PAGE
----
"It is important, however, that we don't stop there," Lobb said. "The waiting list is growing faster than the amount of people who are being taken off of it," she said.

Mitzi Fatrich, executive director of Kansas Advocates for Better Care, said her organization has received a steadily increasing number of calls from older adults and adults with disabilities about reductions in services.

"The consistency of stated problems and the increasing volume of calls validates that the problems are not uncommon, nor isolated," Fatrich said.

For example, she said a woman with serious heart disease who is a full time caregiver for her 90-year-old mother and her son, who has serious mental illness, was unable to get the MCO to call back for 72 hours when her son was in a crisis and needed immediate help.

Rocky Nichols, executive director of the Disability Rights Center of Kansas, said the Legislature needed to make the KanCare Ombudsman's office more independent and make sure it's used as an advocate for consumers. Currently, the ombudsman is housed under the Kansas Department for Aging and Disability Services.

Comments

RustWatcher 1 year, 9 months ago

What do you expect from the State of Kansas? Brownback has loaded up the state with "non-care" and is now stiffing the providers. Should have opted in to Medicare Sam. Still paying Elsbeth Schaefer (the "Lying Judge" who was forced to resign) to win cases for the state of Kansas that it doesn't want to lose? Same crap Sam...same Crap...You have loaded the State with liars and cheats.

nick_s 1 year, 9 months ago

In response to everyone bashing the ACA's technical problems from the start, look at this strictly Republican/Brownback program that is still having troubles. It has been "working" since way before Oct. 1. There will not be one single one of you ACA bashers on this thread complaining about this debacle though, will there?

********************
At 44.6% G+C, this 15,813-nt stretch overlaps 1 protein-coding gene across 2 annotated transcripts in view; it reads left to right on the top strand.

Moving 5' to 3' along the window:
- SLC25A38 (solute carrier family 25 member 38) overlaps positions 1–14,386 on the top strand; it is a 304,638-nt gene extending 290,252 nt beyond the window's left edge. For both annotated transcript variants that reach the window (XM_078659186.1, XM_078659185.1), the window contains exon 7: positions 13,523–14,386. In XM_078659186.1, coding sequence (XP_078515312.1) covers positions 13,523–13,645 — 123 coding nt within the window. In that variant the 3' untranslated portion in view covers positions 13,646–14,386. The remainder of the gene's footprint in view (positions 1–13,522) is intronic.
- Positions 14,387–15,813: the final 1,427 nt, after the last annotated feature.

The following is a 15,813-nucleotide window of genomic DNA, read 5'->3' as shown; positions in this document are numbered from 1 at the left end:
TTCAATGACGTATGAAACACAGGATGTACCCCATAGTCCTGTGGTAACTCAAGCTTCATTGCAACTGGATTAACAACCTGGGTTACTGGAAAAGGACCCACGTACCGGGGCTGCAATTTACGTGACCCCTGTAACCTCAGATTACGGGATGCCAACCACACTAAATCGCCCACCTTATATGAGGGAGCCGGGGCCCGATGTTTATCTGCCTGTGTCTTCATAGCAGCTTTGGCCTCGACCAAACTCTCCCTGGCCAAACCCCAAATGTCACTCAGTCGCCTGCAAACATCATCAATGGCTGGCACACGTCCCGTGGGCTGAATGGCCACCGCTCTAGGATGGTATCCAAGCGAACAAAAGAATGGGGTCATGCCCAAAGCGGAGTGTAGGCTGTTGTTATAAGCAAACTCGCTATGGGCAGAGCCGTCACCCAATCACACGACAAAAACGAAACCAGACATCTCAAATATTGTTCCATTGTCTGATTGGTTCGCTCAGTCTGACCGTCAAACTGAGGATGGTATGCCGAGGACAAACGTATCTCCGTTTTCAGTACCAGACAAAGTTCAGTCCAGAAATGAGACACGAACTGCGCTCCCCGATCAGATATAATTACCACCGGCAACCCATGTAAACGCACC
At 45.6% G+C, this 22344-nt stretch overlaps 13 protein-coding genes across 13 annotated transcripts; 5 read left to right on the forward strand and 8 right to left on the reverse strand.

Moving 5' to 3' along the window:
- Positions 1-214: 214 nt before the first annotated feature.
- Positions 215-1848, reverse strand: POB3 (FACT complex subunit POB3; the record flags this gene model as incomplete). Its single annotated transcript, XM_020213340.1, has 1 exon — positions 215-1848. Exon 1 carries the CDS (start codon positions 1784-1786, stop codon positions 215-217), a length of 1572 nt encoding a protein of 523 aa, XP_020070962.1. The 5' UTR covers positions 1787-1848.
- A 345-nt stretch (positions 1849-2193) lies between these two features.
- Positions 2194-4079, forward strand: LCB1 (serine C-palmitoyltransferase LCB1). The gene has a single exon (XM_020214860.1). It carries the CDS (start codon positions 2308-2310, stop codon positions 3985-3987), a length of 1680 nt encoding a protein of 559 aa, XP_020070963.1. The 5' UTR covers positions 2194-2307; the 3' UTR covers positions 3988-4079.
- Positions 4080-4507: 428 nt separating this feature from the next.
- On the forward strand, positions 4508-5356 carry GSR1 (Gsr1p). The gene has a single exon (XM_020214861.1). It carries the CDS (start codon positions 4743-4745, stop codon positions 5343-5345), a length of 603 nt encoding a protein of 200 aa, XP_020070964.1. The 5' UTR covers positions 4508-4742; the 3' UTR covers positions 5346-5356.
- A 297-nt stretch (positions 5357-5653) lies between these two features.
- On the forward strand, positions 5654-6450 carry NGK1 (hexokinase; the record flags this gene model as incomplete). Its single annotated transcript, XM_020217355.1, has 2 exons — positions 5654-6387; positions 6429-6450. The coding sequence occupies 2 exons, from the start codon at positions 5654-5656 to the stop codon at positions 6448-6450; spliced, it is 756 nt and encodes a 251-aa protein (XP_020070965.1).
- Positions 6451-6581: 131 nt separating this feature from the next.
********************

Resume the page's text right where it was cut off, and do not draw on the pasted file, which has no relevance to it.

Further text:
"But state officials and representatives of the companies said many of the concerns are being addressed and that some problems were inevitable in the transition to KanCare, which is administered by three private insurance companies: Amerigroup Kansas Inc., Sunflower State Health Plan and United Healthcare Community Plan of Kansas."

So its essentially ok when its just our friends in Brownbacks pocket running a public/private partnership? They will fully admit that there are bound to be "inevitable problems" when its their for own for-profit business. In the health care industry none the less. They should fully understand all the potential issues that could be experienced in such a complex industry, & when servicing the entire population. Not just one measly state. When it comes to the ACA however.... How convenient.

Thinking_Out_Loud 1 year, 9 months ago

nick_s makes a good point. There is a double-standard when problems in KanCare are "inevitable" but similar problems in ACA are seen as evidence of complete unworkability.

FarleyM 1 year, 9 months ago

Apple had glitches with their system. These glitches with KanCare will be worked out. Give it time.

RustWatcher 1 year, 9 months ago

Apple had glitches... excuses excuses excuses. There would be as lame an excuse for "holding up payments" as one could profer.

RustWatcher 1 year, 9 months ago